Berkeley rubs out nudists' right to jury trial

By David Hudson
First Amendment Center

The Berkeley, Calif., city council approved an amendment yesterday to its anti-nudity ordinance that would eliminate the right to a jury trial.

The 1993 law originally made public nudity a misdemeanor. The new law makes public nudity an infraction. The police now have the power simply to issue fines of $100 for a first offense, $200 for a second offense and $400 for subsequent violations.

Even though the penalties have been reduced, some citizens oppose the amended law because it deprives those charged with public nudity the right to be judged by their peers in a jury trial.

A nude performance group known as the X-plicit Players contends the law will effectively suppress the members' First Amendment free-expression rights.

Marty Kent, a director with the ensemble, said: "We are losing our due-process rights under this new law. Our performances are protected by the First Amendment. We feel that when we are charged under the anti-nudity ordinance, the issue should be resolved in front of a jury."

Kent explained that members of the X-plicit Players have been charged numerous times under the law, including five court trials. The impetus for this amendment, Kent says, is the well-publicized acquittal of two members of the group in 1996.

"This law was enacted by a repressive clique in our city government. Some people in the city have a strong emotional response to nudity, and they have let those emotions cloud their legislative judgment," he said.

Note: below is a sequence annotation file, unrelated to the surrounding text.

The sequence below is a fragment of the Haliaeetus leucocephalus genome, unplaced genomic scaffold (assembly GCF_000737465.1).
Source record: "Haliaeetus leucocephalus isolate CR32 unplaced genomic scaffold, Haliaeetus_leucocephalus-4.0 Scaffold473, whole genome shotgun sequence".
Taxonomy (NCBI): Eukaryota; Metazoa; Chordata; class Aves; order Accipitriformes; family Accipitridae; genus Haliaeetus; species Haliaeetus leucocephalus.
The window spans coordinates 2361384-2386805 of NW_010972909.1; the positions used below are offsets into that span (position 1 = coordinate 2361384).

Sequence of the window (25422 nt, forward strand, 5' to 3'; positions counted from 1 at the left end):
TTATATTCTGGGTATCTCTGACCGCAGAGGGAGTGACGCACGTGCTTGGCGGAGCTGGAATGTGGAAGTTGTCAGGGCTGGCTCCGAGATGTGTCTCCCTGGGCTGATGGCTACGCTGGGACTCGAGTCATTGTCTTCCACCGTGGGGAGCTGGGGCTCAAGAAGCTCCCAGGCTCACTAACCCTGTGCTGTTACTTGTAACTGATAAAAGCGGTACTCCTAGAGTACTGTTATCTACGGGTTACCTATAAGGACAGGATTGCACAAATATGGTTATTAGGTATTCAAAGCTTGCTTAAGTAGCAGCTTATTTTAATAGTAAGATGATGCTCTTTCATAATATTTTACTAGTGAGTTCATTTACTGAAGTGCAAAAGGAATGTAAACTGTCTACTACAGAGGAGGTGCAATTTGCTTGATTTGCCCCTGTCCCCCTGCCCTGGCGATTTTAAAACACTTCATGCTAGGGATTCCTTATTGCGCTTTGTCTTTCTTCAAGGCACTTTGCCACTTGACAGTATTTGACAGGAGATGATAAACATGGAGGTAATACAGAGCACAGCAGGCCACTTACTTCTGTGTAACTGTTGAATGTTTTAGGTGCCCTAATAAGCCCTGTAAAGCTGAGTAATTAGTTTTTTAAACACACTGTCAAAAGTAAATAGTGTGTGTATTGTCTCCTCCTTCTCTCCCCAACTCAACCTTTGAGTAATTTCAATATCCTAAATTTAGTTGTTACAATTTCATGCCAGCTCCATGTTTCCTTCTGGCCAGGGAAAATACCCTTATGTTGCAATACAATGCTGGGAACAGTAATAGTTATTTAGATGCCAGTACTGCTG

Deb Moore, another director of the group, said: "The city of Berkeley strongly supports what we do and is aware of the First Amendment's protection of our communicative expression."

Kent and Moore said they are considering gathering enough signatures to place the issue on the ballot for a referendum vote.

Kriss Worthington, a city councilman who voted against the amendment, said: "This change in the public nudity law was only proposed after members of a theater group were acquitted by a jury. This law was a scheme to deprive this group of their jury rights and is a very undemocratic concept. Creating a law based on the fact that you can't convict someone is unfair and undemocratic."

However, Councilwoman Betty Olds, who voted for the amendment, defended the law against the X-plicit Players' arguments, saying: "If it's important to them, why, then raise the funds and pay it."

—The Associated Press contributed to this report.